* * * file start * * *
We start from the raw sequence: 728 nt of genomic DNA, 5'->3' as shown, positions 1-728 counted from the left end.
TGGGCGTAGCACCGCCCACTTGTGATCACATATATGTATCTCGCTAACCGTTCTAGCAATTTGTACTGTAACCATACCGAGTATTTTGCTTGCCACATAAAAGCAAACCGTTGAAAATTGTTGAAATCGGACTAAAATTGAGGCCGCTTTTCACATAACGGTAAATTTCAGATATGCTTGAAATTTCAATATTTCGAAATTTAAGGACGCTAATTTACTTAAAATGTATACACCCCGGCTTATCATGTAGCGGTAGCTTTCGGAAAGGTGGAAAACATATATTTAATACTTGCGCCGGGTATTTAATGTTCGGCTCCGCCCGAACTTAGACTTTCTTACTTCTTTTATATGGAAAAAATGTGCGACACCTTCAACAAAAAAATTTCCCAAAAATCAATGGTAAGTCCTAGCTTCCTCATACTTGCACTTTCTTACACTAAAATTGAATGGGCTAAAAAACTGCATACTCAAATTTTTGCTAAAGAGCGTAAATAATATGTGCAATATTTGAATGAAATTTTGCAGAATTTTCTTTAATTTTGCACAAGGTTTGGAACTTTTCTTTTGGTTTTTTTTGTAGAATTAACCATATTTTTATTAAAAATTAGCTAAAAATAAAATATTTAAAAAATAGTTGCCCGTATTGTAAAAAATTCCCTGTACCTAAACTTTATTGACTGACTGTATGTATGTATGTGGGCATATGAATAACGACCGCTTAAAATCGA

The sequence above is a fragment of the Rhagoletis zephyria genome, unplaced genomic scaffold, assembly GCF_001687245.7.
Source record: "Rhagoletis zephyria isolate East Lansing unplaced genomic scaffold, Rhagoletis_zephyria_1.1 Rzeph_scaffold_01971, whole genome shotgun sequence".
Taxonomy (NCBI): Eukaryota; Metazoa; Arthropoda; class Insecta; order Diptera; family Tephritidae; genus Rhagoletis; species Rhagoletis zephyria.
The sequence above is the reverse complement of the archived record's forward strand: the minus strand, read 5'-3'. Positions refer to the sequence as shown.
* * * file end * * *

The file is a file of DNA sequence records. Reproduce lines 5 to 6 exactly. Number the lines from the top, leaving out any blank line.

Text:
Taxonomy (NCBI): Eukaryota; Metazoa; Arthropoda; class Insecta; order Diptera; family Tephritidae; genus Rhagoletis; species Rhagoletis zephyria.
The sequence above is the reverse complement of the archived record's forward strand: the minus strand, read 5'-3'. Positions refer to the sequence as shown.